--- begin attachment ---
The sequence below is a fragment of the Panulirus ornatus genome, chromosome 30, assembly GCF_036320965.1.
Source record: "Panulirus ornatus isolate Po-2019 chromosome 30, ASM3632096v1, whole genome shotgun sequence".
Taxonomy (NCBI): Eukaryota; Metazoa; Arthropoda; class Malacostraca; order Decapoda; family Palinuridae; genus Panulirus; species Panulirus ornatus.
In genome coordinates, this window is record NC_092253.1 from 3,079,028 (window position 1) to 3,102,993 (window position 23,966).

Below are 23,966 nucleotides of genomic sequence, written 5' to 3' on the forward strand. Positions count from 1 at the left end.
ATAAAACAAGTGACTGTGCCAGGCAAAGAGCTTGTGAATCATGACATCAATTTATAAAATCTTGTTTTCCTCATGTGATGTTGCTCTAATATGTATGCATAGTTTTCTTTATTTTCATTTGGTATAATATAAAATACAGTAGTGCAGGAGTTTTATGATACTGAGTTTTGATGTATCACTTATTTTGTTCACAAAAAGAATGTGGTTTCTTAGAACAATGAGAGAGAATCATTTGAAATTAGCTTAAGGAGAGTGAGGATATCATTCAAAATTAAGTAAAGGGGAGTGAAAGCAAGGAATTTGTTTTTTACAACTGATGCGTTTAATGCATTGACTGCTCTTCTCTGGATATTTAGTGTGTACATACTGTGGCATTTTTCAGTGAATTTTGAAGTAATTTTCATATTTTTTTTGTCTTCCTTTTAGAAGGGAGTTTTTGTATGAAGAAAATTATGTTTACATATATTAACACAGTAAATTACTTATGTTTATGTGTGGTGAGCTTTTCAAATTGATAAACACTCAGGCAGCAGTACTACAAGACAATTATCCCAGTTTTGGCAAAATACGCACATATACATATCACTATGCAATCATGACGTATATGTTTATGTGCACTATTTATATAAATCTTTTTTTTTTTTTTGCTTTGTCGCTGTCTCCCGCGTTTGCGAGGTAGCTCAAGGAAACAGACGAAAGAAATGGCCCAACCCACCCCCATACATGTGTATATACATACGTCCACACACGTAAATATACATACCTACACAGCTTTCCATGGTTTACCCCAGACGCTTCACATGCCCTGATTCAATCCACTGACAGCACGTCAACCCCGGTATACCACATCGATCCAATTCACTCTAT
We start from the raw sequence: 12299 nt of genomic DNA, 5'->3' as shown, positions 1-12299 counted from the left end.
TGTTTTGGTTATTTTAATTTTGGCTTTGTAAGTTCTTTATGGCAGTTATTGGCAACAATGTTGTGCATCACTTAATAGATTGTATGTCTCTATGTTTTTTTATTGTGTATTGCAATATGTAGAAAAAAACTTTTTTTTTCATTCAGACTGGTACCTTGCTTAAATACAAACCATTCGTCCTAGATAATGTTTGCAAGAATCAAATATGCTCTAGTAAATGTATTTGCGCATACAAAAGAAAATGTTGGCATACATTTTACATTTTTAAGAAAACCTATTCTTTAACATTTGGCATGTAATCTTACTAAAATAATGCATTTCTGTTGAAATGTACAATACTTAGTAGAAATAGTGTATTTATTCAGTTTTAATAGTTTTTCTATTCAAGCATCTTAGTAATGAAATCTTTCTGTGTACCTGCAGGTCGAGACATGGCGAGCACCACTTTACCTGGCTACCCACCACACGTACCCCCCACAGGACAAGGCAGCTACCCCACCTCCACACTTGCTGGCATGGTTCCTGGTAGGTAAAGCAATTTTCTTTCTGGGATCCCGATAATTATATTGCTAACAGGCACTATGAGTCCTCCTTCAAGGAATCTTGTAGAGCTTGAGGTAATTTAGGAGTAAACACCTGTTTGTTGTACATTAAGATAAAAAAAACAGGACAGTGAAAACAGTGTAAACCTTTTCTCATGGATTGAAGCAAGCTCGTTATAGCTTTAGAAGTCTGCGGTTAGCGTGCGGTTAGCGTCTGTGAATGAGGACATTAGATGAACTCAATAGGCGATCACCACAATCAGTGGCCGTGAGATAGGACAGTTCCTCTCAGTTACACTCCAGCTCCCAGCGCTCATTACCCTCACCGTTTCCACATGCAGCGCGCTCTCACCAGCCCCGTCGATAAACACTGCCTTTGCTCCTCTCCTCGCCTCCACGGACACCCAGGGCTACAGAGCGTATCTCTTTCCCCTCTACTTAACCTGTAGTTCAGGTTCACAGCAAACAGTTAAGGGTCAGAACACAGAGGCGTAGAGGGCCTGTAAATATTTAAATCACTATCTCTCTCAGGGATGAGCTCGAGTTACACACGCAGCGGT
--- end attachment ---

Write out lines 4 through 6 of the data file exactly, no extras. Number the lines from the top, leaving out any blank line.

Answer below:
In genome coordinates, this window is record NC_092253.1 from 3,079,028 (window position 1) to 3,102,993 (window position 23,966).

Below are 23,966 nucleotides of genomic sequence, written 5' to 3' on the forward strand. Positions count from 1 at the left end.
ATAAAACAAGTGACTGTGCCAGGCAAAGAGCTTGTGAATCATGACATCAATTTATAAAATCTTGTTTTCCTCATGTGATGTTGCTCTAATATGTATGCATAGTTTTCTTTATTTTCATTTGGTATAATATAAAATACAGTAGTGCAGGAGTTTTATGATACTGAGTTTTGATGTATCACTTATTTTGTTCACAAAAAGAATGTGGTTTCTTAGAACAATGAGAGAGAATCATTTGAAATTAGCTTAAGGAGAGTGAGGATATCATTCAAAATTAAGTAAAGGGGAGTGAAAGCAAGGAATTTGTTTTTTACAACTGATGCGTTTAATGCATTGACTGCTCTTCTCTGGATATTTAGTGTGTACATACTGTGGCATTTTTCAGTGAATTTTGAAGTAATTTTCATATTTTTTTTGTCTTCCTTTTAGAAGGGAGTTTTTGTATGAAGAAAATTATGTTTACATATATTAACACAGTAAATTACTTATGTTTATGTGTGGTGAGCTTTTCAAATTGATAAACACTCAGGCAGCAGTACTACAAGACAATTATCCCAGTTTTGGCAAAATACGCACATATACATATCACTATGCAATCATGACGTATATGTTTATGTGCACTATTTATATAAATCTTTTTTTTTTTTTTGCTTTGTCGCTGTCTCCCGCGTTTGCGAGGTAGCTCAAGGAAACAGACGAAAGAAATGGCCCAACCCACCCCCATACATGTGTATATACATACGTCCACACACGTAAATATACATACCTACACAGCTTTCCATGGTTTACCCCAGACGCTTCACATGCCCTGATTCAATCCACTGACAGCACGTCAACCCCGGTATACCACATCGATCCAATTCACTCTAT